Trump trial: Former president doesn’t testify as defence rests

Donald Trump will not testify in his historic criminal trial, after his defence team rested their case on Tuesday.

It will be up to his lawyers to speak for him instead as they deliver closing statements next week.

Though Mr Trump decided not to testify, he talked at length to the press waiting outside the courtroom.

“I think a great case was put on. There is no crime,” Mr Trump said just before the afternoon session.

It is not unusual for criminal defendants to choose not to take the stand, legal experts say.

Testifying under oath would have opened Mr Trump up to aggressive questioning from prosecutors, as well as other elements of his background including unfavourable verdicts in his recent civil trials.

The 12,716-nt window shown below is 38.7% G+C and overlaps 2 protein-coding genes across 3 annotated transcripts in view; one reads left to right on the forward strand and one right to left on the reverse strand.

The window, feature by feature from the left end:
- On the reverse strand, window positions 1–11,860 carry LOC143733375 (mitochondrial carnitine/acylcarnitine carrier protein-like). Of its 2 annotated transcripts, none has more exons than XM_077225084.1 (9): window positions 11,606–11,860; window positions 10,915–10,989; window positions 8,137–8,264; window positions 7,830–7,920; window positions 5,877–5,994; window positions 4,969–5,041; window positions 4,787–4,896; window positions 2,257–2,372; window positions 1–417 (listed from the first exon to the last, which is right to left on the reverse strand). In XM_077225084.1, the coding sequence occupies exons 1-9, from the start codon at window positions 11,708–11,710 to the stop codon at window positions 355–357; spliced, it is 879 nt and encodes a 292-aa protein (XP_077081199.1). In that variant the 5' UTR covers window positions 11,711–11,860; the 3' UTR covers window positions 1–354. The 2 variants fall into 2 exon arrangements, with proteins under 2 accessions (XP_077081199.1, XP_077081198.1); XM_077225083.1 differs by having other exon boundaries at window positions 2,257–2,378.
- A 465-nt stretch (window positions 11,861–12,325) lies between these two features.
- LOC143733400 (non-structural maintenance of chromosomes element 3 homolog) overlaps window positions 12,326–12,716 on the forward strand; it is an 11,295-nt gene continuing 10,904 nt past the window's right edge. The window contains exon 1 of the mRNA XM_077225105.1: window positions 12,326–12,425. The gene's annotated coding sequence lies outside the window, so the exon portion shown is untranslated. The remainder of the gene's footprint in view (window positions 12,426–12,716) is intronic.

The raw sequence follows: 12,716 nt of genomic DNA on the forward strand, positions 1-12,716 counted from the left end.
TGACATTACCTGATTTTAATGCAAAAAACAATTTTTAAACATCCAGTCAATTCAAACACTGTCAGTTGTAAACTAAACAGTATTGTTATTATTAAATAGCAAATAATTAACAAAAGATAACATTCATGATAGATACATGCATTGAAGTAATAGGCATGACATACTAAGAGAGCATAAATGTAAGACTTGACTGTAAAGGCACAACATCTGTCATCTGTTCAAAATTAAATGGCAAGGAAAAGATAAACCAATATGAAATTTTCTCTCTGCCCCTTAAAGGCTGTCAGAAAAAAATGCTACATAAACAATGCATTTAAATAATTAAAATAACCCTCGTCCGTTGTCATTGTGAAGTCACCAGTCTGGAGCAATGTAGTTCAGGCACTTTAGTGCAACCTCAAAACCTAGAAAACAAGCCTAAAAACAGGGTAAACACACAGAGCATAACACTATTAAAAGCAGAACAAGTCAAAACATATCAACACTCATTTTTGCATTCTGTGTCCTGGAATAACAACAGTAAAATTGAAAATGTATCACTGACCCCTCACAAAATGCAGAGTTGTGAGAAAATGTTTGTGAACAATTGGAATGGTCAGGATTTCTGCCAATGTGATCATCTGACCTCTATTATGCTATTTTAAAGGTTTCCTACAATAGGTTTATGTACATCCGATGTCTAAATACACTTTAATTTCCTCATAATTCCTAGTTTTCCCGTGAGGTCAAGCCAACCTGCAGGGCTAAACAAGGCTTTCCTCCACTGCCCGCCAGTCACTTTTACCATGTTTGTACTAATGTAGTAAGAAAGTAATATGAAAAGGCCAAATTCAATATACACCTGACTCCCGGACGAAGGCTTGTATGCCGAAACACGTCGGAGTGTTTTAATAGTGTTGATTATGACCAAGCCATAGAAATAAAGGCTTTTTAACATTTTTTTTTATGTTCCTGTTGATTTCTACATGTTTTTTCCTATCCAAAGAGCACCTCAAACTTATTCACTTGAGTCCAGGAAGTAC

Mr Trump faces 34 felony charges of falsifying business records, to which he has pleaded not guilty. Prosecutors say that he falsified records of reimbursements to his personal lawyer, Michael Cohen, who had paid $130,000 (£102,000) in hush money to an adult film star before the 2016 election. They allege that he did so to commit or conceal a second crime.

Before resting their case, his lawyers called just two witnesses, following a parade of 20 witnesses for the prosecution.

Justice Juan Merchan dismissed the jury mid-morning, telling them to return on Tuesday for closing statements from both prosecutors and Mr Trump’s lawyers.

He then oversaw a flurry of business to set the jury up to begin deliberations, devoting the afternoon to a highly technical but crucial hearing to determine how he will instruct the jury before they are sent to deliberate.

Both sides made suggestions on how the judge will tell the jury to apply the law and use the evidence in this case.

Many of the lawyers’ arguments were highly technical. In one example, there was a debate about referring to Mr Trump’s former lawyer Cohen’s past “crime” or, as there was more than one, “crimes”. Cohen was a key witness for the prosecution.

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